Wednesday Morning Federal Newscast - June 8th
Wednesday - 6/9/2010, 8:37am EDT
The Morning Federal Newscast is a daily compilation of the stories you hear Federal Drive hosts Tom Temin and Amy Morris discuss throughout the show each day. The Newscast is designed to give FederalNewsRadio.com users more information about the stories you hear on the air.
- The White House is asking nonsecurity agencies to slim their 2012 budgets by 5-percent. The memo from OMB leader Peter Orszag and White House Chief of Staff Rahm Emanuel also directs all agencies to list their worst-performing programs when they submit budgets. The move is designed to help the government keep to a three-year discretionary spending freeze for non-security programs. But the directive to cut spending isn't new. The administration did the same thing last year.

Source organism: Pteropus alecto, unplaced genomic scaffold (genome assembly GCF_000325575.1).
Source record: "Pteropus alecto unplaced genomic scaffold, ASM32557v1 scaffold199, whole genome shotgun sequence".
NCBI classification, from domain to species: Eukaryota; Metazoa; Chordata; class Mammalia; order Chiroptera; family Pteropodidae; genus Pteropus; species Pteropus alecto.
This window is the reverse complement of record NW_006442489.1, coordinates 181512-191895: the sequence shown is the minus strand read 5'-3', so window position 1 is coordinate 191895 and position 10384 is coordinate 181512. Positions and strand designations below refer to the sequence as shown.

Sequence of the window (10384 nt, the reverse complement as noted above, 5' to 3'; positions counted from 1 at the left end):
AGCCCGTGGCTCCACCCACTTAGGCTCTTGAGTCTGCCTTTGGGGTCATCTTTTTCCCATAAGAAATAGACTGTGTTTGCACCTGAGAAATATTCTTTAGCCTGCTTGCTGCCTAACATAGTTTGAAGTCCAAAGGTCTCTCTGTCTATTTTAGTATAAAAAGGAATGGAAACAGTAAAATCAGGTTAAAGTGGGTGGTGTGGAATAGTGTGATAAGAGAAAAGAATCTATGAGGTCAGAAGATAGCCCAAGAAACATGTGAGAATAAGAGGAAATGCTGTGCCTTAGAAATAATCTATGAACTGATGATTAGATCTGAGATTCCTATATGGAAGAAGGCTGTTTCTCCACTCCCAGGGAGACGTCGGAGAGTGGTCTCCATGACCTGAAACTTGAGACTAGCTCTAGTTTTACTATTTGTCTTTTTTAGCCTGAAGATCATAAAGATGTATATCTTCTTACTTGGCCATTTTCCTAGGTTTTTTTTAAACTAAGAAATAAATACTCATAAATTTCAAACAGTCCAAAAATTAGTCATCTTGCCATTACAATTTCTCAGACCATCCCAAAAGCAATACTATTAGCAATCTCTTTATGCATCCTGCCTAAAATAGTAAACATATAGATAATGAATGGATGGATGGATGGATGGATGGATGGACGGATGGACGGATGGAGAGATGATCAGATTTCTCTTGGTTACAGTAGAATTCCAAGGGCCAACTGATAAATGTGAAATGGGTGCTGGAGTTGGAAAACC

- Pentagon and labor leaders today will discuss adding two new steps to grades in the general schedule. Government Executive reports that topic will be included in a hearing on the Defense Department's move away from its cancelled pay for performance setup -- the National Security Personnel System. The move will affect more than 200,000 civilian feds. Defense leaders have been working on the change since the system was outlawed by the 2010 defense authorization act. Today's discussion will come in a hearing by a Senate Homeland Security and Governmental Affairs subcommittee.